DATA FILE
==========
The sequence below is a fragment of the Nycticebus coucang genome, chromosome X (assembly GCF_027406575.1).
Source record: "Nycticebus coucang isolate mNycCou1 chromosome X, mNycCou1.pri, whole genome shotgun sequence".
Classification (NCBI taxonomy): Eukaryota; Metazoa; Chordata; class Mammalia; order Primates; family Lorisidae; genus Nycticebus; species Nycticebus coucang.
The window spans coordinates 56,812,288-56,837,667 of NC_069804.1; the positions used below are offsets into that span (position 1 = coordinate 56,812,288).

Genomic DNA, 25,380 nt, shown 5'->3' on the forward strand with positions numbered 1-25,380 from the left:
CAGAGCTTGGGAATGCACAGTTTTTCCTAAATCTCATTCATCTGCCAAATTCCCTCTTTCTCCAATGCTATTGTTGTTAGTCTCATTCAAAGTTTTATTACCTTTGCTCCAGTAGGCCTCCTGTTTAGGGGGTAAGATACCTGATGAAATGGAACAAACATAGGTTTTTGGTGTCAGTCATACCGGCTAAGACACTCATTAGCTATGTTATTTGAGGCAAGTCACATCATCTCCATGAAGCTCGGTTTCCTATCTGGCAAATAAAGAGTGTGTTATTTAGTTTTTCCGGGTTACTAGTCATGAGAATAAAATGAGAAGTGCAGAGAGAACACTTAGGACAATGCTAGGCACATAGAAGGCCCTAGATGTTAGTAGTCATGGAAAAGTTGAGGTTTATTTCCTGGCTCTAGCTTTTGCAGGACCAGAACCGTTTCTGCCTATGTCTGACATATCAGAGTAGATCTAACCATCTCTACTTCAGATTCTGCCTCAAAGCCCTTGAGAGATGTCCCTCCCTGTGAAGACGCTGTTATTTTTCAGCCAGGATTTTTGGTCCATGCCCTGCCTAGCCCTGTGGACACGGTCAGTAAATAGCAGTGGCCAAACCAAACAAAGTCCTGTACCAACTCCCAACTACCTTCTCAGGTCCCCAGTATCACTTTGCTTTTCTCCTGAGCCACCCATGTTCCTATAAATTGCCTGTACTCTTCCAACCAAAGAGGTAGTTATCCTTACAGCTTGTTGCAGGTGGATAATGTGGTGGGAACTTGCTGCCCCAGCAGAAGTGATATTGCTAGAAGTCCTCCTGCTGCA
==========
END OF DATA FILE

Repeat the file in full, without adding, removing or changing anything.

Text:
The sequence below is a fragment of the Nycticebus coucang genome, chromosome X (assembly GCF_027406575.1).
Source record: "Nycticebus coucang isolate mNycCou1 chromosome X, mNycCou1.pri, whole genome shotgun sequence".
Classification (NCBI taxonomy): Eukaryota; Metazoa; Chordata; class Mammalia; order Primates; family Lorisidae; genus Nycticebus; species Nycticebus coucang.
The window spans coordinates 56,812,288-56,837,667 of NC_069804.1; the positions used below are offsets into that span (position 1 = coordinate 56,812,288).

Genomic DNA, 25,380 nt, shown 5'->3' on the forward strand with positions numbered 1-25,380 from the left:
CAGAGCTTGGGAATGCACAGTTTTTCCTAAATCTCATTCATCTGCCAAATTCCCTCTTTCTCCAATGCTATTGTTGTTAGTCTCATTCAAAGTTTTATTACCTTTGCTCCAGTAGGCCTCCTGTTTAGGGGGTAAGATACCTGATGAAATGGAACAAACATAGGTTTTTGGTGTCAGTCATACCGGCTAAGACACTCATTAGCTATGTTATTTGAGGCAAGTCACATCATCTCCATGAAGCTCGGTTTCCTATCTGGCAAATAAAGAGTGTGTTATTTAGTTTTTCCGGGTTACTAGTCATGAGAATAAAATGAGAAGTGCAGAGAGAACACTTAGGACAATGCTAGGCACATAGAAGGCCCTAGATGTTAGTAGTCATGGAAAAGTTGAGGTTTATTTCCTGGCTCTAGCTTTTGCAGGACCAGAACCGTTTCTGCCTATGTCTGACATATCAGAGTAGATCTAACCATCTCTACTTCAGATTCTGCCTCAAAGCCCTTGAGAGATGTCCCTCCCTGTGAAGACGCTGTTATTTTTCAGCCAGGATTTTTGGTCCATGCCCTGCCTAGCCCTGTGGACACGGTCAGTAAATAGCAGTGGCCAAACCAAACAAAGTCCTGTACCAACTCCCAACTACCTTCTCAGGTCCCCAGTATCACTTTGCTTTTCTCCTGAGCCACCCATGTTCCTATAAATTGCCTGTACTCTTCCAACCAAAGAGGTAGTTATCCTTACAGCTTGTTGCAGGTGGATAATGTGGTGGGAACTTGCTGCCCCAGCAGAAGTGATATTGCTAGAAGTCCTCCTGCTGCA